Experimental and numerical investigation of heat transfer performance and sustainability of deep borehole heat exchangers coupled with ground source heat pump systems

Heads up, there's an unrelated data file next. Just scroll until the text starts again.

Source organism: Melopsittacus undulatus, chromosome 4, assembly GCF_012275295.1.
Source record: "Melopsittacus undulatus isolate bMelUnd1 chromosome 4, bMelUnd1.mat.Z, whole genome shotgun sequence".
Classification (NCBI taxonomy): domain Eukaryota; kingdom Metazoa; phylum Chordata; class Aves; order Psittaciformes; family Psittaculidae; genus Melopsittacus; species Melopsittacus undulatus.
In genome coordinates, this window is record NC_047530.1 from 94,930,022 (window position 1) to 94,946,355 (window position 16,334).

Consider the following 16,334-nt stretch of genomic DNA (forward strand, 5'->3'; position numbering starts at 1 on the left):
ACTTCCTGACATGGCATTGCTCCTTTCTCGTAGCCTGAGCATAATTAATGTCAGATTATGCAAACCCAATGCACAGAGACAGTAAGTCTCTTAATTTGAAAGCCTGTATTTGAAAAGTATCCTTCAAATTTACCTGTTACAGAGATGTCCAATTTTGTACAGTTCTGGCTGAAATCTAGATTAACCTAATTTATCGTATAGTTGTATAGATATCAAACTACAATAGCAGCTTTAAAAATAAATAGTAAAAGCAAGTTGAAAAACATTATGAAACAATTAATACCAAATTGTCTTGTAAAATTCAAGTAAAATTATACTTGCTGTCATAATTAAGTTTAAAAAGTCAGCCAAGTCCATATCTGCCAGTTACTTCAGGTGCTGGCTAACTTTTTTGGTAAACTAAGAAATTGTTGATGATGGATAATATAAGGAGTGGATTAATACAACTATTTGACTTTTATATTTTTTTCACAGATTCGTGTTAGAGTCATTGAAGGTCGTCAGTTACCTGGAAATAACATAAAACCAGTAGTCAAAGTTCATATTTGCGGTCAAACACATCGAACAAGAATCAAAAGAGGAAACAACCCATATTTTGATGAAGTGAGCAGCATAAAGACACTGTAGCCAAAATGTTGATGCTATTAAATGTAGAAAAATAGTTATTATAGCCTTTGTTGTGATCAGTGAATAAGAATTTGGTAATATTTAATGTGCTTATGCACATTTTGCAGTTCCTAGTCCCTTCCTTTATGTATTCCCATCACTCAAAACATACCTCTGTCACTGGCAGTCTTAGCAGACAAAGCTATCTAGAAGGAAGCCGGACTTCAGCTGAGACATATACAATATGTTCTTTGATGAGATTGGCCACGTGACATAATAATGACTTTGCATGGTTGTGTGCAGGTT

Deep borehole heat exchangers (DBHEs) are a state-of-the-art and feasible apparatus for building heating and renewable energy utilization. Conventional BHEs with long-term operation may experience notable performance degradation, DBHE may provide an alternative way to overcome this issue. In this paper, a numerical model was developed by considering the ground temperature gradient in the axial direction and multilayer thermal properties of rock and soil and was used to simulate the temperature distribution and the performance characteristics of coaxial DBHEs. The effectiveness of the model was validated against the experimental data collected from a demonstration project. It was shown that the simulation results agreed well with the experimental data. The DBHEs could offer a higher heat exchange capacity in comparison to conventional BHEs. In the intermittent operation for 10 years, the decreasing proportions of the outlet temperature under four different operation modes with the run-stop ratio (i.e. the ratio of the running time to the stopping time in a day) of 8:16, 12:12, 16:8 and 24:0, were no more than 3.57%. The rock temperature profiles in the heating mode of both commercial and residential buildings were presented and the annual decreasing proportions were less than 4.0%. The findings obtained from this study could be used as a reference for sustainability research of DBHEs under different working conditions and operation modes.